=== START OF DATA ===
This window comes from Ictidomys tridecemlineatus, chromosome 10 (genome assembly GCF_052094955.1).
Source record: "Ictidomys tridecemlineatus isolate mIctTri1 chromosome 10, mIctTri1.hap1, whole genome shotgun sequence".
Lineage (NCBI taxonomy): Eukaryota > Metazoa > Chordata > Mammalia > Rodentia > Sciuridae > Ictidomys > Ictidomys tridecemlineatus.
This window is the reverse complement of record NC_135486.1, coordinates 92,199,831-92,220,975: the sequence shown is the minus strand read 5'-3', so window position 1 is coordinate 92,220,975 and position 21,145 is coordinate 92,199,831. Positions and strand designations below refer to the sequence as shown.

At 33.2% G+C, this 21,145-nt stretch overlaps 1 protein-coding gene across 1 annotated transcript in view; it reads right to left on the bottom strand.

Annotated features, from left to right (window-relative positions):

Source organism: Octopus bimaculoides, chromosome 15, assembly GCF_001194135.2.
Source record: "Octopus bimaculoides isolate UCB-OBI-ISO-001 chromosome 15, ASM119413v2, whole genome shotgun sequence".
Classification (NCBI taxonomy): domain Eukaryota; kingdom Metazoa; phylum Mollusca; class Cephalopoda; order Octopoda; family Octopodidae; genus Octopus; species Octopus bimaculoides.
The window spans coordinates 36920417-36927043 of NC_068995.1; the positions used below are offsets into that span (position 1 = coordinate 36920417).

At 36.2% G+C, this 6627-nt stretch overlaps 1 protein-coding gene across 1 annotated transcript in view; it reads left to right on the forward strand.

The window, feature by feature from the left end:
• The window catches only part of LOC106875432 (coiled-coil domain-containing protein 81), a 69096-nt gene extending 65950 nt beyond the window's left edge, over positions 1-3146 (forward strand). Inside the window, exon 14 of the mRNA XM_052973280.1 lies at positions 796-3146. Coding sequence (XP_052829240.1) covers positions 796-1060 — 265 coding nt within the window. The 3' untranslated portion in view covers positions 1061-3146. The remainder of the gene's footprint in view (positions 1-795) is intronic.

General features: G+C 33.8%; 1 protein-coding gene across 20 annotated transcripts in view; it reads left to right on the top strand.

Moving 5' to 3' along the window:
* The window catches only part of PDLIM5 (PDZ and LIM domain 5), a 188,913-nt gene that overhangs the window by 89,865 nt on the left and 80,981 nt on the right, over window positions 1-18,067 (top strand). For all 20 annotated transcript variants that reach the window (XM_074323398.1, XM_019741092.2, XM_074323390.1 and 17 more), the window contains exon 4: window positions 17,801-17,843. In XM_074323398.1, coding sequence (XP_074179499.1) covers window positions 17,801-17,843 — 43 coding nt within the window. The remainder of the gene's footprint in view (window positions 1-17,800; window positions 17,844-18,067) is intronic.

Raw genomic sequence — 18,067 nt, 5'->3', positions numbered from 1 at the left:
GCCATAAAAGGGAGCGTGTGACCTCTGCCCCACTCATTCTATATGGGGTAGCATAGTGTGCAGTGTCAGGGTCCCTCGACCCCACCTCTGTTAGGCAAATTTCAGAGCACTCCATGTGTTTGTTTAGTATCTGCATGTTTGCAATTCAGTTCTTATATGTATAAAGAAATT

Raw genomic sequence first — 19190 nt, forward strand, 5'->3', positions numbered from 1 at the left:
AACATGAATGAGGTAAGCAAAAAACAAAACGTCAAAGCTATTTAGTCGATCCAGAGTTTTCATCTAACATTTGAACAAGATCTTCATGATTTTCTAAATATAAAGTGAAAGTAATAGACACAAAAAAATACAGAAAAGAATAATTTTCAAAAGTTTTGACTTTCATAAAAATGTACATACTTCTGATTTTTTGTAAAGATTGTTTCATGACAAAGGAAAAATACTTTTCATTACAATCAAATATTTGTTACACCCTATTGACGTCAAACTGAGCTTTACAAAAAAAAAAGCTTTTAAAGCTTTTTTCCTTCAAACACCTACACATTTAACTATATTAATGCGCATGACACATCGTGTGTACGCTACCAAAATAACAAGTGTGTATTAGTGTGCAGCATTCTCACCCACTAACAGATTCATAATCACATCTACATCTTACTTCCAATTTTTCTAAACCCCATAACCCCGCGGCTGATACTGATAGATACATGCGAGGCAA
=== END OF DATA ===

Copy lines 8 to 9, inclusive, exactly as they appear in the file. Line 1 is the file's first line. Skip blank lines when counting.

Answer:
Source record: "Octopus bimaculoides isolate UCB-OBI-ISO-001 chromosome 15, ASM119413v2, whole genome shotgun sequence".
Classification (NCBI taxonomy): domain Eukaryota; kingdom Metazoa; phylum Mollusca; class Cephalopoda; order Octopoda; family Octopodidae; genus Octopus; species Octopus bimaculoides.